The second national lockdown begins in England this week, and before the tightening restrictions, some supermarkets have updated their guidelines and rules for shoppers.

From Thursday (5th November) All non-essential stores will be forced to close Their doors once again, along with bars and restaurants, but educational venues and essential stores will remain open.

Among those flagship stores are Tesco, Asda, Sainsbury’s, Aldi, Lidl and Waitrose.

To make sure you are up-to-date with the latest guidelines, rules and regulations in place to keep shoppers safe, read the details below.

Tesco

Tesco It said it might apply purchase limits to some basic products if there is high demand. At the time of writing, a statement from the supermarket said that its stores currently have “good stock levels”.

“We have more than doubled the number of home-shopping places for groceries, with more than a million deliveries and Click + Collect slots available every week. To support vulnerable customers, we ask customers to buy only what they need, so more people have access to groceries. the basic “.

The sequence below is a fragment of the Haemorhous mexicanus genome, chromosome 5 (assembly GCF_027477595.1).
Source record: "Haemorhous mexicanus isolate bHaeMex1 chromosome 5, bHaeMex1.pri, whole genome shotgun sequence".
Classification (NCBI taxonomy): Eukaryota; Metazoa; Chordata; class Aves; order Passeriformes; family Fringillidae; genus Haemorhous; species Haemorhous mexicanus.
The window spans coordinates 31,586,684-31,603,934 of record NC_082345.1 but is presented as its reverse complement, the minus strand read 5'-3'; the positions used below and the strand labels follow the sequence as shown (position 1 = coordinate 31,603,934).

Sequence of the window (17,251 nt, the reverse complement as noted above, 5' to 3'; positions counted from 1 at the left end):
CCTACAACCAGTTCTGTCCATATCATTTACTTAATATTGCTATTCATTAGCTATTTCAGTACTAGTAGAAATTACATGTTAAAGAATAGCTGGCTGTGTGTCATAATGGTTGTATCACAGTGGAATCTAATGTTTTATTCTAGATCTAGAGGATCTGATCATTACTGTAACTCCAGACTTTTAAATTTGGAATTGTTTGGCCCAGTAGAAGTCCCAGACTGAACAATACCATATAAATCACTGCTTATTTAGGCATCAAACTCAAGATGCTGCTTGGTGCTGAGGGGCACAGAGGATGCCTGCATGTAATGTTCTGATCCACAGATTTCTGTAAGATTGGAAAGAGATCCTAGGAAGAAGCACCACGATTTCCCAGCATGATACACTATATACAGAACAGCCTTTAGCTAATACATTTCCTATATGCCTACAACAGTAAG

Also encourage customers to shop in store instead of online to free up slots online.

The supermarket also introduces a new traffic light system to manage the number of customers inside at any time.

A statement from Tesco explains: “The system will monitor the flow of customers to and from our stores. If the number of customers exceeds the maximum allowed, a red light will appear. Once the customer is entering it is safe, the light will appear to turn green.”

Work times have also changed. Check when your nearest store will open Here.

Waitrose

Latest guidance from Waitrose It says its stores are open as usual, with additional measures in place to specifically help the elderly and frail.

On Mondays, Wednesdays and Fridays, priority is given to the first opening hour at Waitrose supermarkets for elderly, frail and special needs shoppers.